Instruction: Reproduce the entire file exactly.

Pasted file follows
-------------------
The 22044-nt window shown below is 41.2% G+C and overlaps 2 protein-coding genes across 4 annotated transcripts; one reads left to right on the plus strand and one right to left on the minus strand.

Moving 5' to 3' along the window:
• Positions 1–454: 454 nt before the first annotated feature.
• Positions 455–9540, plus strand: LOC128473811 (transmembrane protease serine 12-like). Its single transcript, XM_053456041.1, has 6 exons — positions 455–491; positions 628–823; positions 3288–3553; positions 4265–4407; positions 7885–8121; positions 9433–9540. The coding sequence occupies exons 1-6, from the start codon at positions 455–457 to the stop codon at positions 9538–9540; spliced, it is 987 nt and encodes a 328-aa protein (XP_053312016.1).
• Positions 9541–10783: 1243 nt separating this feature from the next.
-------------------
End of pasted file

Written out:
The 22044-nt window shown below is 41.2% G+C and overlaps 2 protein-coding genes across 4 annotated transcripts; one reads left to right on the plus strand and one right to left on the minus strand.

Moving 5' to 3' along the window:
• Positions 1–454: 454 nt before the first annotated feature.
• Positions 455–9540, plus strand: LOC128473811 (transmembrane protease serine 12-like). Its single transcript, XM_053456041.1, has 6 exons — positions 455–491; positions 628–823; positions 3288–3553; positions 4265–4407; positions 7885–8121; positions 9433–9540. The coding sequence occupies exons 1-6, from the start codon at positions 455–457 to the stop codon at positions 9538–9540; spliced, it is 987 nt and encodes a 328-aa protein (XP_053312016.1).
• Positions 9541–10783: 1243 nt separating this feature from the next.